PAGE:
…Somewhere within these few lines and verses is the meaning of life. Of this I am certain, although at present I am at a loss to extract the distilled nectar…
I was heading into town on foot with a list of largely mundane things to do. My mind had wandered…I need to hire an accountant to do my tax returns…
I passed under a railway bridge and did an awkward shimmy to avoid a woman approaching in the opposite direction.
…Really? This is what you’re going to spend your Sunday thinking about? I harnessed a phrase so often used on other men in their late thirties whenever the subject of rising house prices rears its inevitable head: We used to talk about girls.
My rumination was disturbed by a loud screeching noise. I looked up and saw that a flat bed lorry containing a large (and full) skip was skidding and jack-knifing all over the road. In a flash I saw that its next arc would bring it round to bear on the woman and myself, crashing through the flimsy fence that separated us. My mind took in other snapshots – the curved wall of the tunnel – no escape – the expression on the driver’s face – a rictus of panic.
I am going to die – the thought as clear as day – A weight like that would pulverise me. I probably wouldn’t even feel it. No time for…Cars on either side of the road shrieking to a halt – petrol fumes – adrenaline coursing – the woman’s arm shooting out, almost grasping mine…
…And then, somehow, the driver regained control of the vehicle. He glanced down at me from the cab and shouted something. I only caught the last word ‘….reprieve!’ His face was a swirl of nervous energy – the relief and mania of not having turned his lorry into a murderous juggernaut, and then he was gone.
In the dim light of the tunnel the woman and I exchanged exhalations. I momentarily entertained the idea of speaking (we almost…we should go for a drink – maybe get married). The moment passed. I offered a smile, which was reciprocated, and then we went in our separate directions.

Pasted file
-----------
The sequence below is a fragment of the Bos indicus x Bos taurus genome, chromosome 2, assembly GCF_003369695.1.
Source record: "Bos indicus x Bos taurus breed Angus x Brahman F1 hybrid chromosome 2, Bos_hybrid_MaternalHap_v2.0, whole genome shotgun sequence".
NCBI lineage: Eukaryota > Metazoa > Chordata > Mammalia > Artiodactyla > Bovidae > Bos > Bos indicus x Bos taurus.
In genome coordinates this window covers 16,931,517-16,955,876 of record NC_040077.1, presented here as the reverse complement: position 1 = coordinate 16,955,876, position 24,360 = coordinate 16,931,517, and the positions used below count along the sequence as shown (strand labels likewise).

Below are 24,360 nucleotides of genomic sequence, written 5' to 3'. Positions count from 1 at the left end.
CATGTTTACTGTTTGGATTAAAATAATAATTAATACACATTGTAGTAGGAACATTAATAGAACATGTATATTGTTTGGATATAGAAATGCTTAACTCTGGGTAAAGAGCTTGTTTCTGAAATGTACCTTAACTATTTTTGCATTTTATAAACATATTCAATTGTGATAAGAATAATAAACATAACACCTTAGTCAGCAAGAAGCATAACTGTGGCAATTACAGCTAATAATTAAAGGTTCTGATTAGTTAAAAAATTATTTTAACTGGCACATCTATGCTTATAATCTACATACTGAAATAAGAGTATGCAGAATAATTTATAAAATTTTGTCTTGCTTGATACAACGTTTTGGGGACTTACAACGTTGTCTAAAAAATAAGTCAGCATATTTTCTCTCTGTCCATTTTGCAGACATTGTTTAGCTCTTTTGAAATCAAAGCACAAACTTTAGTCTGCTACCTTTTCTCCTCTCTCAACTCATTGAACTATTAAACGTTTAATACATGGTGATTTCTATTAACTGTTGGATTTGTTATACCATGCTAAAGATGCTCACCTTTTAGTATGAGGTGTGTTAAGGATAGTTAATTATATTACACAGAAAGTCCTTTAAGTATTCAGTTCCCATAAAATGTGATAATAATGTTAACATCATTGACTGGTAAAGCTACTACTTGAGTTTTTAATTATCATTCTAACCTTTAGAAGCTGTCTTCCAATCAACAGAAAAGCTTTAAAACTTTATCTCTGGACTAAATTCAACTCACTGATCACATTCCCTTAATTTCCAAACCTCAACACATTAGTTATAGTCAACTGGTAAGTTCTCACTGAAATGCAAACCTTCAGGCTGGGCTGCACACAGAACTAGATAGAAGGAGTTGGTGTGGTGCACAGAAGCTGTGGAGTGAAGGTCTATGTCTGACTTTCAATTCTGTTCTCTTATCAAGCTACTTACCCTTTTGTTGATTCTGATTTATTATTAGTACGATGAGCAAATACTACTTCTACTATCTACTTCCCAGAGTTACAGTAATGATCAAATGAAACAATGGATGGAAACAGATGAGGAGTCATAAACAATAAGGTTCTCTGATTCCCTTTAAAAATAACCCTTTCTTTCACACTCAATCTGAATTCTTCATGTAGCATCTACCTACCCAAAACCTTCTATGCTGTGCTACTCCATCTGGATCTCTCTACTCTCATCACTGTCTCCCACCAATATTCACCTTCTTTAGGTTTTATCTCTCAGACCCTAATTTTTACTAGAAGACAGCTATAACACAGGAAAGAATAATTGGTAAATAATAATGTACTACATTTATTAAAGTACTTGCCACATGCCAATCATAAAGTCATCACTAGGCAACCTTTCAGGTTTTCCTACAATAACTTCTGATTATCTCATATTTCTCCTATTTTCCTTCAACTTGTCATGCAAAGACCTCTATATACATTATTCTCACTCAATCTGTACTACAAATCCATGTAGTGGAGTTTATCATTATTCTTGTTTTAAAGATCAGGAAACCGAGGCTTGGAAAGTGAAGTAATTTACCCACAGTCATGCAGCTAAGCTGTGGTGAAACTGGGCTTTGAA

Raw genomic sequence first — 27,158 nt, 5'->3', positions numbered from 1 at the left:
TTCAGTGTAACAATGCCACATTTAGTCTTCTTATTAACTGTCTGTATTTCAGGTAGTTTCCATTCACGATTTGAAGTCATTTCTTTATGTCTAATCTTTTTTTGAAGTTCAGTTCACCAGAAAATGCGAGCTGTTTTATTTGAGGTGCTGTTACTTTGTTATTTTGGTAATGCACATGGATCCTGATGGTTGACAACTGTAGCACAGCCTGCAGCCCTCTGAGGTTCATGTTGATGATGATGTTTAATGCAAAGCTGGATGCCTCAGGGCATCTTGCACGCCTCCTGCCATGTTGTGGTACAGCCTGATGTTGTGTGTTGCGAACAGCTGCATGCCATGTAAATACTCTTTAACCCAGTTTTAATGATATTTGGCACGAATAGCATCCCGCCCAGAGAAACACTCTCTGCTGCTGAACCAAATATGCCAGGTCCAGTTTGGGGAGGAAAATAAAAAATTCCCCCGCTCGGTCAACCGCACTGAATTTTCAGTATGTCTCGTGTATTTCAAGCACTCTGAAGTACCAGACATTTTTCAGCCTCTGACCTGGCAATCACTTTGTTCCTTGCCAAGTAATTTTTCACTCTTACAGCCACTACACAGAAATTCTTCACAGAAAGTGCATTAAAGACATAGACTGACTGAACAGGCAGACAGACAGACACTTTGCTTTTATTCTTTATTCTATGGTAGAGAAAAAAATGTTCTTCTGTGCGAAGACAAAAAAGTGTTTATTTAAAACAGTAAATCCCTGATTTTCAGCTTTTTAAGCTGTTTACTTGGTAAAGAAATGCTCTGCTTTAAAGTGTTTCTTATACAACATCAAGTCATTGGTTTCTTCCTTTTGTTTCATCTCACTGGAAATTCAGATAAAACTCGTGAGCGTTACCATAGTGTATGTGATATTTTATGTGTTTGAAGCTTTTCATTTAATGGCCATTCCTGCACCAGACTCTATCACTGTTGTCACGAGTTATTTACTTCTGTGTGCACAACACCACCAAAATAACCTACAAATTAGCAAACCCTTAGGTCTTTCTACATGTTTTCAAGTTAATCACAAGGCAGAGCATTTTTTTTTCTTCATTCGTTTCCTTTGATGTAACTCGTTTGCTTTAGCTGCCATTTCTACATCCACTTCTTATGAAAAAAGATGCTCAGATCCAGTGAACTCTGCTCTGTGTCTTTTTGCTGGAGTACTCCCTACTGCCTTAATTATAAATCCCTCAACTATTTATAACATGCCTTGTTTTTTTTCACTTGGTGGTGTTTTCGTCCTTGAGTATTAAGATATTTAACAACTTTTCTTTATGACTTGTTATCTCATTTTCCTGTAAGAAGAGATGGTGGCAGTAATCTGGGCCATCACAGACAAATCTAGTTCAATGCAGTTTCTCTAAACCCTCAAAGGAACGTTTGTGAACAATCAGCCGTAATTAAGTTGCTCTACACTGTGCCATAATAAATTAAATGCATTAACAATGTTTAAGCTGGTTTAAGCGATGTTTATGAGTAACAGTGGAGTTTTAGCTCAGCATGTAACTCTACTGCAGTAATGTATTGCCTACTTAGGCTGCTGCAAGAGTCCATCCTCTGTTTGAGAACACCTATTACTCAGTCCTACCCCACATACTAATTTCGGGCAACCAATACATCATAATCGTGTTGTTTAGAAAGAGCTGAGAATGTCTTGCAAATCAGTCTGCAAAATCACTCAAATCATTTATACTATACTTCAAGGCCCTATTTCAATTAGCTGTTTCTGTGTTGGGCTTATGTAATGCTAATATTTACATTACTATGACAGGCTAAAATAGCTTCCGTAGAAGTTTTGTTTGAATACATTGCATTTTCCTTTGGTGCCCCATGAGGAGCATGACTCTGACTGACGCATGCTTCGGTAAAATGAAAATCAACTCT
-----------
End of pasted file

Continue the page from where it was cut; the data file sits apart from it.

What now? I couldn’t just go and buy bin liners and washing up liquid as had been the plan – Oh no – I had been spared for higher office (or something). Something profound had just happened, and yet at the same time, nothing at all had happened.
The first thing I saw when I got into town was a coffeehouse I’d been boycotting on account of their exorbitant prices. Well stuff that now, I thought, I’m on bonus time. Bring me the baddest brew you’ve got and here’s all my money. Several glorious infusions later I found my calling – I was to pamper myself rotten. I bought the ingredients for an epic meal, a good bottle of plonk and a hillock of cake (to use the collective term).
Back at home I visited the bathroom and regarded its porcelain namesake (Who the hell has time to draw a bath in this day and age?) Me, that’s who! – piping hot, bubble bath – I only wish I’d had rose petals on hand and a Celine Dion compilation.
Well that was mind-blowing, I self-congratulated as I emerged from a miasma of steam to discover that I had no clean underwear (the result of a recent road-trip). Commando it is then! A pair of trackie-bottoms were on hand – crisis averted!
With a meal of heroes in my belly I stepped out into the garden to enjoy the summer sunshine. The lawn was looking a little unkempt so I decided to mow it – Find an album you’ve not listened to in a while, stick on some headphones – mooch around in the warm rays – perfect.
I set to work, thinking all the while about what had happened earlier that day. Worshipping at the church of self was all well and good for an hour or so, but surely something worthier needed to emerge as a result of so spectacular a reminder that life is fragile and fleeting?
Maybe, but not right now. Right now I had great food, great tunes, I was out in the sunshine. It didn’t have to be profound. This is good, I thought, this is being alive.
Something moved in my peripheral vision. I looked up and there at the gate stood an old woman. By ‘old’ I mean ‘at least eighty.’ She was waving and mouthing something at me. I let go of the mower’s trigger and took off the headphones.
‘What was that?’
‘Nice cock,’ she said – brazen as you like with a wry little smile.
I looked down and saw that the mower was obscuring my pelvic region from view.
‘How would you know?’
‘Oh, I’ve been standing here for quite some time.’
And with a wink and what can only be described as an incredibly leisurely pace she went about her business…